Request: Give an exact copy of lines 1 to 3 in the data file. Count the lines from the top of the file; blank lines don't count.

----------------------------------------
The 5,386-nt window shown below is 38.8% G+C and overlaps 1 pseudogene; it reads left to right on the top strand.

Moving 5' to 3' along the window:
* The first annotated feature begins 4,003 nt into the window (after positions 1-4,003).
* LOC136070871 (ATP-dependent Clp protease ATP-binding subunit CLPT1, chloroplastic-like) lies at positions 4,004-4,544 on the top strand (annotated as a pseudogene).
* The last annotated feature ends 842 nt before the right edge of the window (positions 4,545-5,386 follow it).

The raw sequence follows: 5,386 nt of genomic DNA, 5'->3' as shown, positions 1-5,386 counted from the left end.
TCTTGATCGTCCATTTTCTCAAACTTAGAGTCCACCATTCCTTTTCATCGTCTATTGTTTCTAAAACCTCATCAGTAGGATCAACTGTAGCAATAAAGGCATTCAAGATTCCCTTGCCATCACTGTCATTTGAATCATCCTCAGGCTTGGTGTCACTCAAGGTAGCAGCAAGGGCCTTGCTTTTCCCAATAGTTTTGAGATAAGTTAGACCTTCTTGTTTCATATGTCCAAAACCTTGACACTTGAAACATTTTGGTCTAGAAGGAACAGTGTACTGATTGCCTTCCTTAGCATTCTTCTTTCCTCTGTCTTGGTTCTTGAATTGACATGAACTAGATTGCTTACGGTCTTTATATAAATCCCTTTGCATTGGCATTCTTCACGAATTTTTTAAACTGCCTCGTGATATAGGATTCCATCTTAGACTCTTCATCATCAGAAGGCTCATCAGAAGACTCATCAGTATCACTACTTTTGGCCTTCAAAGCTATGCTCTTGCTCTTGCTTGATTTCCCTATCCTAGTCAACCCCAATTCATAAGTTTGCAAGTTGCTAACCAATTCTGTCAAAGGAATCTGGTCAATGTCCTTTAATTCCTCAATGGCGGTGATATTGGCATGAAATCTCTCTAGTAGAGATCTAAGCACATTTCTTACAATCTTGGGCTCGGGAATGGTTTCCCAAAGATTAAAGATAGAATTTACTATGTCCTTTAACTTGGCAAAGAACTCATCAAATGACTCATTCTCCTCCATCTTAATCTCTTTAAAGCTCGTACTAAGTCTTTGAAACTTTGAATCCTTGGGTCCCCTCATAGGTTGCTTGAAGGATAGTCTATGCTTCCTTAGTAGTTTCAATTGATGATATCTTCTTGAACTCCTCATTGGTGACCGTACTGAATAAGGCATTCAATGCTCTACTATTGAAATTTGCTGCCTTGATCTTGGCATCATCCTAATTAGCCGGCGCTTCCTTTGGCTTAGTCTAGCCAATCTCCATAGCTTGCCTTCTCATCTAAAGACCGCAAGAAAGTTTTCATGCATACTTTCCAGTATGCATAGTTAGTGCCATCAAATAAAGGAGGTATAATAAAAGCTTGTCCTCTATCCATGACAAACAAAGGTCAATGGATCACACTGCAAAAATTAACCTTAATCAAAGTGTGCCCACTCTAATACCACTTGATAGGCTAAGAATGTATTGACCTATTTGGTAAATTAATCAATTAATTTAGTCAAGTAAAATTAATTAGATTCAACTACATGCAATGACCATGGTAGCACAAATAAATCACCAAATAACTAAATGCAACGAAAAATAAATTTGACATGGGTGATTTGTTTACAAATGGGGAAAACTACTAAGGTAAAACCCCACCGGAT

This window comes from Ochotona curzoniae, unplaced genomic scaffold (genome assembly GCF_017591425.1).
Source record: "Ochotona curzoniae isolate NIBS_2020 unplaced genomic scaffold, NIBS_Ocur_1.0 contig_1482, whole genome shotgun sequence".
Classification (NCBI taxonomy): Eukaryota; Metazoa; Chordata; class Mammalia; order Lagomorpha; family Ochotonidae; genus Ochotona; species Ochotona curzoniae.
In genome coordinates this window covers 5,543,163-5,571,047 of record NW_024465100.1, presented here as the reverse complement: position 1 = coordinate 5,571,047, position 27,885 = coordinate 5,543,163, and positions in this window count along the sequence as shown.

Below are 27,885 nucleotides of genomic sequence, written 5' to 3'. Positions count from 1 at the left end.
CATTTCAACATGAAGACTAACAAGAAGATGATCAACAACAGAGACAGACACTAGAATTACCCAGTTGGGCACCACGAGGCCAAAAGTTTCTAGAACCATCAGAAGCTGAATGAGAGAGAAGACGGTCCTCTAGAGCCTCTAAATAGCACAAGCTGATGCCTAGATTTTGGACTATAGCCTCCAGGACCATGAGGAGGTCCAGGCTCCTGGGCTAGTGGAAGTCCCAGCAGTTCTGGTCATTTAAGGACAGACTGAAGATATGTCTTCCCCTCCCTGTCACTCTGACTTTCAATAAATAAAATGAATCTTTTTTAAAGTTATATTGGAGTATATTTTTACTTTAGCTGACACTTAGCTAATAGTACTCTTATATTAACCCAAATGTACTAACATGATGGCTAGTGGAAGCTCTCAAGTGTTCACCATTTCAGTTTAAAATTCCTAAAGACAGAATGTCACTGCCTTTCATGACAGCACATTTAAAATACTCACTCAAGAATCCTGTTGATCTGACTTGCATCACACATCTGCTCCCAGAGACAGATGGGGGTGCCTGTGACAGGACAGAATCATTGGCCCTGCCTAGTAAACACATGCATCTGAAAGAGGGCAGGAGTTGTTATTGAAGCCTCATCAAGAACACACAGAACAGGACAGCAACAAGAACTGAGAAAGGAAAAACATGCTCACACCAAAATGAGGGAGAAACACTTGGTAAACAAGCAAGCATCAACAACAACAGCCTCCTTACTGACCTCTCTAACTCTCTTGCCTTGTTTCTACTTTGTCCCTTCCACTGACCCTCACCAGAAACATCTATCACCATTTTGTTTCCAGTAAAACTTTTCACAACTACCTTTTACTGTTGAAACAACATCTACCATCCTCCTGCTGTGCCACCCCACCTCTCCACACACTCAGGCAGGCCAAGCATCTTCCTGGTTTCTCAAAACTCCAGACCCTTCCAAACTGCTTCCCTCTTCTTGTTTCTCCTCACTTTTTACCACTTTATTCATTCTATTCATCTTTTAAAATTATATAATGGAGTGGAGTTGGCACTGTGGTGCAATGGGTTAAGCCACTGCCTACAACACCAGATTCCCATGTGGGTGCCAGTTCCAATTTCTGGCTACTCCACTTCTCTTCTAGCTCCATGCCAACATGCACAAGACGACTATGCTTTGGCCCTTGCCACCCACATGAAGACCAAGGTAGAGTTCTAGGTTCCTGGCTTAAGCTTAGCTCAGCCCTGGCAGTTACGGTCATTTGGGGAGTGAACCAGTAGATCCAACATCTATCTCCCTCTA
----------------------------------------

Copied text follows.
The 5,386-nt window shown below is 38.8% G+C and overlaps 1 pseudogene; it reads left to right on the top strand.

Moving 5' to 3' along the window:
* The first annotated feature begins 4,003 nt into the window (after positions 1-4,003).